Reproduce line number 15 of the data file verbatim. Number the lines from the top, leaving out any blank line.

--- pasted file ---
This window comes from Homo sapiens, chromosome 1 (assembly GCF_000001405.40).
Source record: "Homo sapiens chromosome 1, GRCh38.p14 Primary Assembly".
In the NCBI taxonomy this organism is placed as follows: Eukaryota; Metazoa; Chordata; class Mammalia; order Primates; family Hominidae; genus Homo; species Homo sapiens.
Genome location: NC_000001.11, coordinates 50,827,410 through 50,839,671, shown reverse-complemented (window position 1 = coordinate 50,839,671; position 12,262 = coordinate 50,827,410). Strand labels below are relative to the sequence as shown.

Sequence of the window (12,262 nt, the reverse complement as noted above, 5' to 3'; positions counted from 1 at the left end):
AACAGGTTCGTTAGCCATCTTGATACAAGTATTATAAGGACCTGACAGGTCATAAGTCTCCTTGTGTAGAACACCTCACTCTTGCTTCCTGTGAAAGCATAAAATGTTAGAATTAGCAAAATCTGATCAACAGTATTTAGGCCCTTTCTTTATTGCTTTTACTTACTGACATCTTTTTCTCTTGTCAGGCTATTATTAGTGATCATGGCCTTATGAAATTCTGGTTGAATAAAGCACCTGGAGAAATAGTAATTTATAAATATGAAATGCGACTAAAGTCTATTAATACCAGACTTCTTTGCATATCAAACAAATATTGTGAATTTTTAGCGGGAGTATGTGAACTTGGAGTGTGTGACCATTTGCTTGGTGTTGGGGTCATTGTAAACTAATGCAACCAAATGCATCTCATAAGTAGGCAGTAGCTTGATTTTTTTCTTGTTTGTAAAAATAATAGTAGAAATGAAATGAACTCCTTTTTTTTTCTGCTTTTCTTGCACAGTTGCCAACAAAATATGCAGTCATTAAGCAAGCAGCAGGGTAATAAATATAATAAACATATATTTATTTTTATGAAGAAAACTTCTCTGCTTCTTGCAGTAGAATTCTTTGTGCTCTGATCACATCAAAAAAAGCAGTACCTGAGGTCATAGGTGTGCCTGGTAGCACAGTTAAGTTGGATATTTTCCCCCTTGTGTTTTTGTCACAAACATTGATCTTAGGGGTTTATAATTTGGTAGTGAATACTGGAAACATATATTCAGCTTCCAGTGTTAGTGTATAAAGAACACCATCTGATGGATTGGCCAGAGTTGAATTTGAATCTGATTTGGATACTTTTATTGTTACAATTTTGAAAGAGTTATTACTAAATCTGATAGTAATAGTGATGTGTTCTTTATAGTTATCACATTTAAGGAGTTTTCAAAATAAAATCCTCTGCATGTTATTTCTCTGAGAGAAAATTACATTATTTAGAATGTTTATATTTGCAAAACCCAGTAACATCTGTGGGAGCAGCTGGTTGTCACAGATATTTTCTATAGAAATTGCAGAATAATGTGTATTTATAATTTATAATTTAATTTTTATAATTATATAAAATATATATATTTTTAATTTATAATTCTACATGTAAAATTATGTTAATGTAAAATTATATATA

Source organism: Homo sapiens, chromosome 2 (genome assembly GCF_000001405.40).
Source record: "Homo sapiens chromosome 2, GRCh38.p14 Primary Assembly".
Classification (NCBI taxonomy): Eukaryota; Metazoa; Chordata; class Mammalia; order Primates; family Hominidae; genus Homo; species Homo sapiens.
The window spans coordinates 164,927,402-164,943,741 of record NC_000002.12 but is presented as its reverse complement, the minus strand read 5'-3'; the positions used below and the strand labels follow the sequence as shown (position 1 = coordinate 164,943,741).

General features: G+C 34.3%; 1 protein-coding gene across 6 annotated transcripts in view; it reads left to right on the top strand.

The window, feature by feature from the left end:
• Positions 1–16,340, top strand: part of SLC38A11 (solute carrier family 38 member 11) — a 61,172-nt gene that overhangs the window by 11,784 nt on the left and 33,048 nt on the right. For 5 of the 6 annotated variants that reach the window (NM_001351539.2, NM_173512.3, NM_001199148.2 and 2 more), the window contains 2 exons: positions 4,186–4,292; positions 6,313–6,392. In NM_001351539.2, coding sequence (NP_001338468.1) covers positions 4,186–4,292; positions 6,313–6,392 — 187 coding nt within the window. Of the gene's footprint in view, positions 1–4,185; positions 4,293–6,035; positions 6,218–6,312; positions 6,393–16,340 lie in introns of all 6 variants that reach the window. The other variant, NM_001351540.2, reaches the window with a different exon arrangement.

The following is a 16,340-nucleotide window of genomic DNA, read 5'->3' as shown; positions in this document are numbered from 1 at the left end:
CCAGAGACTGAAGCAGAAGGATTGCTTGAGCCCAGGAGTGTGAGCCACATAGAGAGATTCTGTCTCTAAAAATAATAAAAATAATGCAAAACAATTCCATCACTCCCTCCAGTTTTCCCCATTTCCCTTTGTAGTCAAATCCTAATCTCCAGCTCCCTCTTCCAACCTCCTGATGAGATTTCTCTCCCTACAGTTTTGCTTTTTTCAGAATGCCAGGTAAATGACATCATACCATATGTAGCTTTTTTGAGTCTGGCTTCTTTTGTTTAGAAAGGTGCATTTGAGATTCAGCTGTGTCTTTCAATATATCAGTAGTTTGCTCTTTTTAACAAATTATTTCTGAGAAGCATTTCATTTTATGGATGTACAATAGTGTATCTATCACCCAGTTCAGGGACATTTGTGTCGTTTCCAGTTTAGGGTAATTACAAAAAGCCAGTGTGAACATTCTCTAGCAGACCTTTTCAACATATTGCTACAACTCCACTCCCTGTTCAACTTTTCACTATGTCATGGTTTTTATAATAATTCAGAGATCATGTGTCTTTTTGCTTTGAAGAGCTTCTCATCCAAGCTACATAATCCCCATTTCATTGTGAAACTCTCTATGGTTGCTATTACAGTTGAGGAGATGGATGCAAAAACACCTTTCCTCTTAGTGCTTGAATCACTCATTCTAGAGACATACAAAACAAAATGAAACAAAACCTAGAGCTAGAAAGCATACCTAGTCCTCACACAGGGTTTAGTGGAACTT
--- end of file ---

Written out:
CCAGAGACTGAAGCAGAAGGATTGCTTGAGCCCAGGAGTGTGAGCCACATAGAGAGATTCTGTCTCTAAAAATAATAAAAATAATGCAAAACAATTCCATCACTCCCTCCAGTTTTCCCCATTTCCCTTTGTAGTCAAATCCTAATCTCCAGCTCCCTCTTCCAACCTCCTGATGAGATTTCTCTCCCTACAGTTTTGCTTTTTTCAGAATGCCAGGTAAATGACATCATACCATATGTAGCTTTTTTGAGTCTGGCTTCTTTTGTTTAGAAAGGTGCATTTGAGATTCAGCTGTGTCTTTCAATATATCAGTAGTTTGCTCTTTTTAACAAATTATTTCTGAGAAGCATTTCATTTTATGGATGTACAATAGTGTATCTATCACCCAGTTCAGGGACATTTGTGTCGTTTCCAGTTTAGGGTAATTACAAAAAGCCAGTGTGAACATTCTCTAGCAGACCTTTTCAACATATTGCTACAACTCCACTCCCTGTTCAACTTTTCACTATGTCATGGTTTTTATAATAATTCAGAGATCATGTGTCTTTTTGCTTTGAAGAGCTTCTCATCCAAGCTACATAATCCCCATTTCATTGTGAAACTCTCTATGGTTGCTATTACAGTTGAGGAGATGGATGCAAAAACACCTTTCCTCTTAGTGCTTGAATCACTCATTCTAGAGACATACAAAACAAAATGAAACAAAACCTAGAGCTAGAAAGCATACCTAGTCCTCACACAGGGTTTAGTGGAACTT